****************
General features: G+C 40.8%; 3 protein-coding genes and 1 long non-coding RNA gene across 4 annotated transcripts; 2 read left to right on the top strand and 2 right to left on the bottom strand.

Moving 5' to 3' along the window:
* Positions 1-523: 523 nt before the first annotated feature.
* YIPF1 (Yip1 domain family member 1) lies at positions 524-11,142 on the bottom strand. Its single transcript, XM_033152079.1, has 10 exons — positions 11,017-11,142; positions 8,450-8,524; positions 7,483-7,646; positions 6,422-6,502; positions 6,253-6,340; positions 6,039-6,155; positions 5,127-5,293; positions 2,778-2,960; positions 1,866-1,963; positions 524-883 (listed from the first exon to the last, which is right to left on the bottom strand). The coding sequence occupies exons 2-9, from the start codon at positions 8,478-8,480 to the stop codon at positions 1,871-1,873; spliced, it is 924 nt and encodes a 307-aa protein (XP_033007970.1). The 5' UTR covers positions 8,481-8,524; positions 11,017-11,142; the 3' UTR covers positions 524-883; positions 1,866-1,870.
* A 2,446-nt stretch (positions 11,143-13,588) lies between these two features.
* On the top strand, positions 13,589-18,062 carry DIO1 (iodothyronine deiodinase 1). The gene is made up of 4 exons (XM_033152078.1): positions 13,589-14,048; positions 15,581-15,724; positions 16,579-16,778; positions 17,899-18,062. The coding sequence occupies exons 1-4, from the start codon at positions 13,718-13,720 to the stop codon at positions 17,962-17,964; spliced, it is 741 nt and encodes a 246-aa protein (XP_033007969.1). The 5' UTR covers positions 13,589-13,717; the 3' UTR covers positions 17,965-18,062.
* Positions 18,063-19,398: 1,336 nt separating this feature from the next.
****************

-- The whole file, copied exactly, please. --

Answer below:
General features: G+C 40.8%; 3 protein-coding genes and 1 long non-coding RNA gene across 4 annotated transcripts; 2 read left to right on the top strand and 2 right to left on the bottom strand.

Moving 5' to 3' along the window:
* Positions 1-523: 523 nt before the first annotated feature.
* YIPF1 (Yip1 domain family member 1) lies at positions 524-11,142 on the bottom strand. Its single transcript, XM_033152079.1, has 10 exons — positions 11,017-11,142; positions 8,450-8,524; positions 7,483-7,646; positions 6,422-6,502; positions 6,253-6,340; positions 6,039-6,155; positions 5,127-5,293; positions 2,778-2,960; positions 1,866-1,963; positions 524-883 (listed from the first exon to the last, which is right to left on the bottom strand). The coding sequence occupies exons 2-9, from the start codon at positions 8,478-8,480 to the stop codon at positions 1,871-1,873; spliced, it is 924 nt and encodes a 307-aa protein (XP_033007970.1). The 5' UTR covers positions 8,481-8,524; positions 11,017-11,142; the 3' UTR covers positions 524-883; positions 1,866-1,870.
* A 2,446-nt stretch (positions 11,143-13,588) lies between these two features.
* On the top strand, positions 13,589-18,062 carry DIO1 (iodothyronine deiodinase 1). The gene is made up of 4 exons (XM_033152078.1): positions 13,589-14,048; positions 15,581-15,724; positions 16,579-16,778; positions 17,899-18,062. The coding sequence occupies exons 1-4, from the start codon at positions 13,718-13,720 to the stop codon at positions 17,962-17,964; spliced, it is 741 nt and encodes a 246-aa protein (XP_033007969.1). The 5' UTR covers positions 13,589-13,717; the 3' UTR covers positions 17,965-18,062.
* Positions 18,063-19,398: 1,336 nt separating this feature from the next.